The country is on high alert this bank holiday weekend for a potential second surge in Covid-19 cases as it emerged that the vast majority of patients with virus symptoms are not self-isolating.
The National Public Health Emergency Team (NPHET) said that a survey of GPs has revealed that most people who have contacted them after developing symptoms over the last week have been carrying on as normal rather than self-isolating as per public health advice.
Meanwhile, the acting chief medical officer, Dr Ronan Glynn, said that the authorities “may be beginning to see more cases which we cannot link to outbreaks or close contacts”.
He said that NPHET will “continue to monitor this situation closely over the coming days”.
The news came as the country posted another relatively high figure for confirmed coronavirus cases. NPHET said that 38 new cases have been recorded, though this was significantly lower than the figure of 85 announced on Thursday. The median age among the new cases is just 30.
No new deaths have been recorded, said NPHET.
Of the 38 new cases, 36 originated in either Dublin or Kildare, with the latter having been the source of a large outbreak of the virus in recent days at a pet food factory in Naas.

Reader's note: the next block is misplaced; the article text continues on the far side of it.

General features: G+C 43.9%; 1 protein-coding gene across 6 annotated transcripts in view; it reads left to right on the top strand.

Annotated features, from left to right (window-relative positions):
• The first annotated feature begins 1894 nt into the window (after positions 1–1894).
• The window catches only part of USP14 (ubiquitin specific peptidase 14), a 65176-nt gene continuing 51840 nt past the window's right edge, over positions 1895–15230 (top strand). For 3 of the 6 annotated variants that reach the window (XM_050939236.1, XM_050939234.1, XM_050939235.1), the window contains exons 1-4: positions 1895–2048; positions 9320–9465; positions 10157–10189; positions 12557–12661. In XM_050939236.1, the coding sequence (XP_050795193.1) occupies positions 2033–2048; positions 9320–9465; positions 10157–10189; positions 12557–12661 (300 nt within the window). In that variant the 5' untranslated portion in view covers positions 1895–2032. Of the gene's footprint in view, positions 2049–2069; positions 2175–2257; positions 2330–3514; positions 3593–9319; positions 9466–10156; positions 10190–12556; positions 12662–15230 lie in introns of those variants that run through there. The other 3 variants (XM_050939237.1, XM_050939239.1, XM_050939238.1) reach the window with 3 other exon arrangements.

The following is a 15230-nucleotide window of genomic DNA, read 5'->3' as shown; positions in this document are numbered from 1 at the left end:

Mass testing has now taken place in relation to “a number of known outbreaks”, said Dr Glynn.
Regarding the issue of people with symptoms not isolating, he said that “the importance of isolating as soon as you have any flu-like symptoms cannot be overstated”.
“Without this individual action, we simply will not break the chains of transmission and we will put many people at risk of infection,” he said, adding a reminder that there is no charge for GP or testing services concerning the virus.
With the countrywide picture becoming increasingly worrying over the past week, Dr Glynn said political distractions over the green list for international travel have served only to hide the fact that the virus is at its most dangerous within the community itself.
He said the sudden rise in cases is unsurprising given the highly infectious nature of the illness.
“We’re hopeful that what we are seeing, in fact, is evidence that our contact-tracing system is working really, really well,” Dr Glynn told RTÉ’s Morning Ireland.
He said, however, that “now is not the time for a knee-jerk reaction”.
With between 30 and 40 of the cases notified in recent days attributable to an outbreak at the Irish Dog Foods factory in Naas, and with many of those workers living in direct provision centres, one of which is understood to be located in the nearby town of Newbridge, Dr Glynn said that social distancing “does appear to be more difficult” in such living circumstances.
Separately, the Department of Justice confirmed that “a number” of its accommodation centres in the midlands had experienced cases of the virus following the Kildare outbreak.
It said that all of those cases either have been moved off-site or are self-isolating in the centres, which are being “cleaned rigorously”.